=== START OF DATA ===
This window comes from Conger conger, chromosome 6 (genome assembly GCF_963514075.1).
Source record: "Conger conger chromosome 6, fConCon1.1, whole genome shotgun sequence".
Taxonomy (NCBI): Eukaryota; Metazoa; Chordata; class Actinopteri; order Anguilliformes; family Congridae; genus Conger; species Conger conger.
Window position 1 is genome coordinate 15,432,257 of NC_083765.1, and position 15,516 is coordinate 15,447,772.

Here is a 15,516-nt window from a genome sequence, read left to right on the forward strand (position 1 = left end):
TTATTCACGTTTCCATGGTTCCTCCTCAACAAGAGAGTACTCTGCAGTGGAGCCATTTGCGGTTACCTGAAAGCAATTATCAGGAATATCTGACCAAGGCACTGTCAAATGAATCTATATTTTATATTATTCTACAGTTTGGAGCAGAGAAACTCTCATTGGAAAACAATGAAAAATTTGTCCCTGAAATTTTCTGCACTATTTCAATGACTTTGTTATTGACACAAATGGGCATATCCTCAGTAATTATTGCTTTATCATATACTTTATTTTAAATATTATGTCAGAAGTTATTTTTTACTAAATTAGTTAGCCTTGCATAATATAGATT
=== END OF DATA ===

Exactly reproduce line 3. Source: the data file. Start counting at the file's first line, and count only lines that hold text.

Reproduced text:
Taxonomy (NCBI): Eukaryota; Metazoa; Chordata; class Actinopteri; order Anguilliformes; family Congridae; genus Conger; species Conger conger.